But yet it needed little knowledge of human nature to perceive that the country was in imminent danger of drifting steadily to a fearful catastrophe. The unspeakable horrors that accompanied the suppression of the Irish under Elizabeth, the enormous confiscations in three provinces, the abolition of the land customs most cherished by the people, the legal condemnation of their religion, the plantation among them of an alien and hostile population, ever anxious to root them from the soil—all these elements of bitterness, crowded into a few disastrous years of suffering, were now smouldering in deep resentment in the Irish mind. Mere political changes leave the great body of the community un­touched, or touch them only feeb]y, indirectly or superficially; but changes which affect religions belief or the means and conditions of material subsistence are felt in their full intensity in the meanest hovel. Nothing in Irish history is more remarkable than the entire absence of outrage and violence that followed the Ulster Planta­tion, and for the present at least the people showed themselves eminently submissive, tractable, and amen­able to the law. But the only possible means of securing a permanence of peace was by convincing them that justice would be administered with impartial firmness, and that for the future at least, under the shadow of’ English rule, their property and their religion, the fruits of their industry, and the worship of their God, would be scrupulously respected. Had such a spirit animated the Government of Ireland, all might yet have been well. But the greed for Irish land which had now become the dominating passion of English adventurers was still unsated, and during the whole reign of James [1603-1625] a perpetual effort was made to deprive the Irish of the residue which remained to them.”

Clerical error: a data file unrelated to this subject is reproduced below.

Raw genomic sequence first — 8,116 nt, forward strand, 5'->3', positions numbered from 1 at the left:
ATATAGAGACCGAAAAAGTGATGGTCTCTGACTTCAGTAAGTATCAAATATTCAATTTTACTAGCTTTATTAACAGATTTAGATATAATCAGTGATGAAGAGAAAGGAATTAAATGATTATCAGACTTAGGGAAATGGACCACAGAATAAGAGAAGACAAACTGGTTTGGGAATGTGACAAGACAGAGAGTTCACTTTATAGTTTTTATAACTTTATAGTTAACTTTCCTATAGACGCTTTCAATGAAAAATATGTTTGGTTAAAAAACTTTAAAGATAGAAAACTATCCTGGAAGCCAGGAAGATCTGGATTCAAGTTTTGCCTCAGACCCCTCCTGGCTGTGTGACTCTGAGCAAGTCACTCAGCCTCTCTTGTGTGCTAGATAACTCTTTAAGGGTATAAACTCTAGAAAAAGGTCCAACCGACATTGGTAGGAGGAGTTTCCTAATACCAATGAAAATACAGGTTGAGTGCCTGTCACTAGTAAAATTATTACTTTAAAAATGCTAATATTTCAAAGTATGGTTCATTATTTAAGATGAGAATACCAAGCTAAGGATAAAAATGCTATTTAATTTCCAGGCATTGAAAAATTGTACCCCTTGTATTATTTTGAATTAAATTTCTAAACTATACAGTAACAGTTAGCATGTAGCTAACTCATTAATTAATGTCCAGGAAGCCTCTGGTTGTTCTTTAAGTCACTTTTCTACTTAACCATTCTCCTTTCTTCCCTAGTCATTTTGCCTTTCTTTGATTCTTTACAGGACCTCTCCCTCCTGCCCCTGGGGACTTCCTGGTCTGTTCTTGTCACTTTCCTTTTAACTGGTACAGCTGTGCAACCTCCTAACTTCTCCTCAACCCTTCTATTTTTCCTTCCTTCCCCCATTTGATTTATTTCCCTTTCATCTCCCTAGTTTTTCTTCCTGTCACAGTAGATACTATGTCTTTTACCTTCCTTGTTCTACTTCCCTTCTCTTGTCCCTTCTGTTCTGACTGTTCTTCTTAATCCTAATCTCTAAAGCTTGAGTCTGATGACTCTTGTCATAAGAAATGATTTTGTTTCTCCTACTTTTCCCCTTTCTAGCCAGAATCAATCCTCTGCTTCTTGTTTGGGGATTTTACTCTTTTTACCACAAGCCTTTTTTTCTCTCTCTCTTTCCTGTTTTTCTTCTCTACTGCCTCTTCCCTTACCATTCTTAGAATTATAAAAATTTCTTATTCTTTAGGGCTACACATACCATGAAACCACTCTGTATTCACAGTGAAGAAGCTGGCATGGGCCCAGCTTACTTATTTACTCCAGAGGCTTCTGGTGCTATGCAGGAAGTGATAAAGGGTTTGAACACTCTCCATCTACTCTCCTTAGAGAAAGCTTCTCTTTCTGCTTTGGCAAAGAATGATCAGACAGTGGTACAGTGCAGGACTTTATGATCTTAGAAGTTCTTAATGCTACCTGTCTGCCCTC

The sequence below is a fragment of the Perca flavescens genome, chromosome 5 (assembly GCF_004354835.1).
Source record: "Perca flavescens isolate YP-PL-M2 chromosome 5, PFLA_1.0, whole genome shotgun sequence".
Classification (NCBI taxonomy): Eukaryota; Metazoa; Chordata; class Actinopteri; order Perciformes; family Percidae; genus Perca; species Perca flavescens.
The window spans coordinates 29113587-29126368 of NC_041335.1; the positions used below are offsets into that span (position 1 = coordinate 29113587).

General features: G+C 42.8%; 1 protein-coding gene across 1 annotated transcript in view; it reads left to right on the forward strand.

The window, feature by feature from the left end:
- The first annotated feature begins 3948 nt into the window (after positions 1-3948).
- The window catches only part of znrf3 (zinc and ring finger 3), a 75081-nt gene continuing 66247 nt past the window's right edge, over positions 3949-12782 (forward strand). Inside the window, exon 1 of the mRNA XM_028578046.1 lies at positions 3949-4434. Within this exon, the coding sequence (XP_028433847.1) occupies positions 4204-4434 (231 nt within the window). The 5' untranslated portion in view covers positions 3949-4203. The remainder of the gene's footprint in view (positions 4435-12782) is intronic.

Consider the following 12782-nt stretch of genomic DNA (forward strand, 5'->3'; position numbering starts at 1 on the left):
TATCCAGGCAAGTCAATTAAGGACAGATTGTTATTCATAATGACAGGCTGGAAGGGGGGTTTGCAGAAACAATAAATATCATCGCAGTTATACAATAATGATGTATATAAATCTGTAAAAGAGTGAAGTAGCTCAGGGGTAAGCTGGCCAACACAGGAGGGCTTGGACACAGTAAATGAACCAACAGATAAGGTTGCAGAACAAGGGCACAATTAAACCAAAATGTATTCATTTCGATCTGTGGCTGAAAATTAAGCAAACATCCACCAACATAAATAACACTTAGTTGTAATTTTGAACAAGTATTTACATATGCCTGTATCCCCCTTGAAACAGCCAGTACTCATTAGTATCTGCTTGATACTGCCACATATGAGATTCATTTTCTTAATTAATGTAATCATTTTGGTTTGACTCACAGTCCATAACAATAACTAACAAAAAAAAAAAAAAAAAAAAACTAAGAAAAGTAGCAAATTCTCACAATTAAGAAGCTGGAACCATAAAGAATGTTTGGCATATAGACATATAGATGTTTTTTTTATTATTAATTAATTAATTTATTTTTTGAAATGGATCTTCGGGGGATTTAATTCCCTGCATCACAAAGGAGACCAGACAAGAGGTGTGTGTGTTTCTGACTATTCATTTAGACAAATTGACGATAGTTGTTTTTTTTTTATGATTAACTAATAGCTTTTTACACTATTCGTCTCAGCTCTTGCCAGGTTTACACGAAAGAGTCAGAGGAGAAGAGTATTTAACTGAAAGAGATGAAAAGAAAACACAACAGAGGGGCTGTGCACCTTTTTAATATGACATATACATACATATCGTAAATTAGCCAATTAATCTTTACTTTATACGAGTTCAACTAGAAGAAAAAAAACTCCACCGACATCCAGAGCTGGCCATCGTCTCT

The subsequent searching out of land for settlement by Wentworth in 1633 – 40, included the Irish nobility and gentleman land owners who had acquired land by fair means and foul in both Elizabeth`s and James` reigns.

 Sir John Davis’s letter to the Earl of Salisbury ~ concerning the State of Ireland.

‘This Plantation of the natives is made by his Majesty rather like a father than like a lord or monarch. The Romans transplanted whole nations out of Germany into France. The Spaniards lately removed all the Moors out of Grenada into Bar­bary, without providing them any new seats there; when the Eng­lish Pale was first planted, all the natives were clearly expelled, so as not one Irish family had so much as an acre of freehold in all the five counties of the Pale; and now within these four years past, the Greames were removed from the borders of Scotland to this kingdom, and had not one foot of land allotted unto them here; but these natives of Cavan have competent portions of land assigned unto them, many of them in the same barony where they dwelt before, and such as are removed are planted in the same county, so as his Majesty doth in this imitate the skilful husbandman who doth remove his fruit trees, not with a purpose to extirpate and destroy them, but that they may bring better and sweeter fruit after the transplantation.’—Sir J. Davis’s second Letter to the Earl of Salisbury.

 Wentworth - land and religious policies.

Home Scottish Reformation The Covenanters Ulster Scots English Reformation European Reformation General Topics & Glossary My Books & Bibliography Contact